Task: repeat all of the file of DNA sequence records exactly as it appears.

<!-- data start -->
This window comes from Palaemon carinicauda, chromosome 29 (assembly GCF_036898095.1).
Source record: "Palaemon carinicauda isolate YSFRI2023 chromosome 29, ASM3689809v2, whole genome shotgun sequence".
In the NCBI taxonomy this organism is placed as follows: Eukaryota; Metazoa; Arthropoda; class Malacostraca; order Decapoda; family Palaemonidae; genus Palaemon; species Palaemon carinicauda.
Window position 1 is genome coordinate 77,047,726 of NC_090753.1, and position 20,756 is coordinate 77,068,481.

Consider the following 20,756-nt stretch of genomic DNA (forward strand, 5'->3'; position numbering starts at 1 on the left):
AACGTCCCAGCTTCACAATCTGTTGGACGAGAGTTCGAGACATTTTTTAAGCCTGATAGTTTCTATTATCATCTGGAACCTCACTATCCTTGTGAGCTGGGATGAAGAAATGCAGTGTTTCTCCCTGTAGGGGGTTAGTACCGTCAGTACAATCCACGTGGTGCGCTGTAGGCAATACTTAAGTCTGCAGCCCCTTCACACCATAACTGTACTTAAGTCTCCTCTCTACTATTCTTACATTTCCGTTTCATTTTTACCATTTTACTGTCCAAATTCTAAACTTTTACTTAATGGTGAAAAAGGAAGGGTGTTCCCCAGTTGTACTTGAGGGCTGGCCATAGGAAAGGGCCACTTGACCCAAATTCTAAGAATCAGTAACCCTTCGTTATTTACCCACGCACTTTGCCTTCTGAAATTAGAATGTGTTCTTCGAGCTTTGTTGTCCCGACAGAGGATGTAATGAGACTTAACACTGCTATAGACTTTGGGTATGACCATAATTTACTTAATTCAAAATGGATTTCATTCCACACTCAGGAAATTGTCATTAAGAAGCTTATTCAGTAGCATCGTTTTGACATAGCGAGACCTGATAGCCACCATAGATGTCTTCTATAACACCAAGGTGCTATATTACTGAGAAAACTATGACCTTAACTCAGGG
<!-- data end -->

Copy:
This window comes from Palaemon carinicauda, chromosome 29 (assembly GCF_036898095.1).
Source record: "Palaemon carinicauda isolate YSFRI2023 chromosome 29, ASM3689809v2, whole genome shotgun sequence".
In the NCBI taxonomy this organism is placed as follows: Eukaryota; Metazoa; Arthropoda; class Malacostraca; order Decapoda; family Palaemonidae; genus Palaemon; species Palaemon carinicauda.
Window position 1 is genome coordinate 77,047,726 of NC_090753.1, and position 20,756 is coordinate 77,068,481.

Consider the following 20,756-nt stretch of genomic DNA (forward strand, 5'->3'; position numbering starts at 1 on the left):
AACGTCCCAGCTTCACAATCTGTTGGACGAGAGTTCGAGACATTTTTTAAGCCTGATAGTTTCTATTATCATCTGGAACCTCACTATCCTTGTGAGCTGGGATGAAGAAATGCAGTGTTTCTCCCTGTAGGGGGTTAGTACCGTCAGTACAATCCACGTGGTGCGCTGTAGGCAATACTTAAGTCTGCAGCCCCTTCACACCATAACTGTACTTAAGTCTCCTCTCTACTATTCTTACATTTCCGTTTCATTTTTACCATTTTACTGTCCAAATTCTAAACTTTTACTTAATGGTGAAAAAGGAAGGGTGTTCCCCAGTTGTACTTGAGGGCTGGCCATAGGAAAGGGCCACTTGACCCAAATTCTAAGAATCAGTAACCCTTCGTTATTTACCCACGCACTTTGCCTTCTGAAATTAGAATGTGTTCTTCGAGCTTTGTTGTCCCGACAGAGGATGTAATGAGACTTAACACTGCTATAGACTTTGGGTATGACCATAATTTACTTAATTCAAAATGGATTTCATTCCACACTCAGGAAATTGTCATTAAGAAGCTTATTCAGTAGCATCGTTTTGACATAGCGAGACCTGATAGCCACCATAGATGTCTTCTATAACACCAAGGTGCTATATTACTGAGAAAACTATGACCTTAACTCAGGG